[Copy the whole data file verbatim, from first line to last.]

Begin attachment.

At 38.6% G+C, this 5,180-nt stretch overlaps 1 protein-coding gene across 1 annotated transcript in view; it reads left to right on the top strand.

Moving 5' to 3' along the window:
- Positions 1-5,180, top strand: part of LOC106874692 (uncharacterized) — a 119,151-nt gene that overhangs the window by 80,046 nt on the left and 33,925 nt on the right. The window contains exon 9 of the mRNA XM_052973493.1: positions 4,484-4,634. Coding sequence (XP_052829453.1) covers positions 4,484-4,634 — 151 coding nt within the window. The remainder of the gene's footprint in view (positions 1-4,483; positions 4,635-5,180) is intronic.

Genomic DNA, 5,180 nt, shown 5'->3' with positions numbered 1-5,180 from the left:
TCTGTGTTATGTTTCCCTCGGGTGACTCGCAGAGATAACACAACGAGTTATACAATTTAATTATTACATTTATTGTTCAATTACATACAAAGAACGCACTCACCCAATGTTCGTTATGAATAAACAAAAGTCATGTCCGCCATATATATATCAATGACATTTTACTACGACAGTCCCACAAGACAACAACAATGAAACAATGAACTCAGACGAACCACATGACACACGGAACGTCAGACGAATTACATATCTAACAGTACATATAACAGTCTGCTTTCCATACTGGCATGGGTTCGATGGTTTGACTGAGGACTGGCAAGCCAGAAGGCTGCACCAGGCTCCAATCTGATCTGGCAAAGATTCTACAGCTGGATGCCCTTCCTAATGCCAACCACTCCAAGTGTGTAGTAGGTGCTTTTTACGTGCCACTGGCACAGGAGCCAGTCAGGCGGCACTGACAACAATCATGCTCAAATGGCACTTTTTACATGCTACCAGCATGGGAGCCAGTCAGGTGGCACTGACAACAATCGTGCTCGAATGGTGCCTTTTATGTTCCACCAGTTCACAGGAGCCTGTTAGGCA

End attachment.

At 38.6% G+C, this 5,180-nt stretch overlaps 1 protein-coding gene across 1 annotated transcript in view; it reads left to right on the top strand.

Moving 5' to 3' along the window:
- Positions 1-5,180, top strand: part of LOC106874692 (uncharacterized) — a 119,151-nt gene that overhangs the window by 80,046 nt on the left and 33,925 nt on the right. The window contains exon 9 of the mRNA XM_052973493.1: positions 4,484-4,634. Coding sequence (XP_052829453.1) covers positions 4,484-4,634 — 151 coding nt within the window. The remainder of the gene's footprint in view (positions 1-4,483; positions 4,635-5,180) is intronic.

Genomic DNA, 5,180 nt, shown 5'->3' with positions numbered 1-5,180 from the left:
TCTGTGTTATGTTTCCCTCGGGTGACTCGCAGAGATAACACAACGAGTTATACAATTTAATTATTACATTTATTGTTCAATTACATACAAAGAACGCACTCACCCAATGTTCGTTATGAATAAACAAAAGTCATGTCCGCCATATATATATCAATGACATTTTACTACGACAGTCCCACAAGACAACAACAATGAAACAATGAACTCAGACGAACCACATGACACACGGAACGTCAGACGAATTACATATCTAACAGTACATATAACAGTCTGCTTTCCATACTGGCATGGGTTCGATGGTTTGACTGAGGACTGGCAAGCCAGAAGGCTGCACCAGGCTCCAATCTGATCTGGCAAAGATTCTACAGCTGGATGCCCTTCCTAATGCCAACCACTCCAAGTGTGTAGTAGGTGCTTTTTACGTGCCACTGGCACAGGAGCCAGTCAGGCGGCACTGACAACAATCATGCTCAAATGGCACTTTTTACATGCTACCAGCATGGGAGCCAGTCAGGTGGCACTGACAACAATCGTGCTCGAATGGTGCCTTTTATGTTCCACCAGTTCACAGGAGCCTGTTAGGCA